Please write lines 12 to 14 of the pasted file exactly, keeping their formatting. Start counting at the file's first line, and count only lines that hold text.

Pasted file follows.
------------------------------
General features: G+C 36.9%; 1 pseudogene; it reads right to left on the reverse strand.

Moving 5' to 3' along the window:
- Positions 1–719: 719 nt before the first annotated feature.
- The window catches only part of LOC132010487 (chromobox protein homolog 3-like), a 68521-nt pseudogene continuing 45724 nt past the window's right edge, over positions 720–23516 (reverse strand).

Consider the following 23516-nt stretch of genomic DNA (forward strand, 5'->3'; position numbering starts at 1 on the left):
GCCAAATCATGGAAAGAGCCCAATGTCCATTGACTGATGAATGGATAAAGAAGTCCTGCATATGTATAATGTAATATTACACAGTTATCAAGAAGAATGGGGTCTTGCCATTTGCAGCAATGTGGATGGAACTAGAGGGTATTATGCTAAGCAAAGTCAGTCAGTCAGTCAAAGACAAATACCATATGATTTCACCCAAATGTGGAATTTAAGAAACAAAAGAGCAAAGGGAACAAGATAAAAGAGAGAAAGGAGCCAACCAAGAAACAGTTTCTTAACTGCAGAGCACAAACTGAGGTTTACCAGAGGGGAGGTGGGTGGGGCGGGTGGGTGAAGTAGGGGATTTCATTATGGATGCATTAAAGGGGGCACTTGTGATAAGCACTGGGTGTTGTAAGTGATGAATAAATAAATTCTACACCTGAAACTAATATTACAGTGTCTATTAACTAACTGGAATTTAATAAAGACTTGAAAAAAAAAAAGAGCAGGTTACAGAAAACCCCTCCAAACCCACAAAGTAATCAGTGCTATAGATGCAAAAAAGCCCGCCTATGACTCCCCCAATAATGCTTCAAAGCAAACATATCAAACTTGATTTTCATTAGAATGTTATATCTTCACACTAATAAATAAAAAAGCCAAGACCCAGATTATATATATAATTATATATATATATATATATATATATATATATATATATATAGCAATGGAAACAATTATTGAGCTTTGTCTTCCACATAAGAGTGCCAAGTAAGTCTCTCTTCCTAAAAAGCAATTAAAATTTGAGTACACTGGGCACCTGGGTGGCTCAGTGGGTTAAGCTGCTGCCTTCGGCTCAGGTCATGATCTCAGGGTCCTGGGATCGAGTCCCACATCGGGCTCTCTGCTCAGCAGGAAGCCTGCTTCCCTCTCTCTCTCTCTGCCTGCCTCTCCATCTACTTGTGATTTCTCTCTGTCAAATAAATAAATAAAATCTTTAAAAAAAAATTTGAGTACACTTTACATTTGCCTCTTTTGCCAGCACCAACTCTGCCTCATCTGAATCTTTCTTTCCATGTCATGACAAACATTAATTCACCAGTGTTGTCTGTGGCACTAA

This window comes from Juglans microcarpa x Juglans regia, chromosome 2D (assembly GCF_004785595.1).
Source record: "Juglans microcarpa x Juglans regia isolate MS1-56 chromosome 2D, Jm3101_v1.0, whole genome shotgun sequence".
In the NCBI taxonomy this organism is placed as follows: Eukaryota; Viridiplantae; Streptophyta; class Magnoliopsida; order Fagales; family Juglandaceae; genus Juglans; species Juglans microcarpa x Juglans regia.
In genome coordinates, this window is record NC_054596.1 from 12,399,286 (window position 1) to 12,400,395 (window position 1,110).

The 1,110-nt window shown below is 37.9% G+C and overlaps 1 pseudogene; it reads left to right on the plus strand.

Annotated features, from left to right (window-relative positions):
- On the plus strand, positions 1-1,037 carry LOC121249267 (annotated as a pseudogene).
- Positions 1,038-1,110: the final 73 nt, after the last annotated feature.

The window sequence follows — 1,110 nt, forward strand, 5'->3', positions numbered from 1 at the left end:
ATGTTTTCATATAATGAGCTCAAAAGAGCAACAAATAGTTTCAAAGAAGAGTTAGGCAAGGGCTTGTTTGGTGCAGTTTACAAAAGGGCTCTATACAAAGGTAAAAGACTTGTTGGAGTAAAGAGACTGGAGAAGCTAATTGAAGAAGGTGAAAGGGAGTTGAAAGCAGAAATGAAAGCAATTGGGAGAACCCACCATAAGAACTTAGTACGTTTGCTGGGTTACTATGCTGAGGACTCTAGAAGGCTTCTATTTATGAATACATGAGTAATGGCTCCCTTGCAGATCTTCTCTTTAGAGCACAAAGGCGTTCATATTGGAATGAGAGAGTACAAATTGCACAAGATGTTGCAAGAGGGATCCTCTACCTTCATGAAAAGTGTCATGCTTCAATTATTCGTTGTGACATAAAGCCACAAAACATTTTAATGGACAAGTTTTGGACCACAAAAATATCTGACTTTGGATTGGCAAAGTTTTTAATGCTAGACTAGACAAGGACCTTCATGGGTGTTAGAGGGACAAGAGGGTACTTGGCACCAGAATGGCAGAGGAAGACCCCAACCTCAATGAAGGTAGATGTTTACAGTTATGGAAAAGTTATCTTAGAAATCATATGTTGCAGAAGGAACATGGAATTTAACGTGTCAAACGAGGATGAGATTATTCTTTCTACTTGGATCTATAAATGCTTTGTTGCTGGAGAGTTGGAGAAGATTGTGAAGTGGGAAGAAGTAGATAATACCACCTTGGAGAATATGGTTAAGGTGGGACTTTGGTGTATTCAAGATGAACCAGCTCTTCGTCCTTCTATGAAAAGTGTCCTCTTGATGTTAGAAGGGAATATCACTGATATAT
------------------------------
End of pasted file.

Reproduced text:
Annotated features, from left to right (window-relative positions):
- On the plus strand, positions 1-1,037 carry LOC121249267 (annotated as a pseudogene).
- Positions 1,038-1,110: the final 73 nt, after the last annotated feature.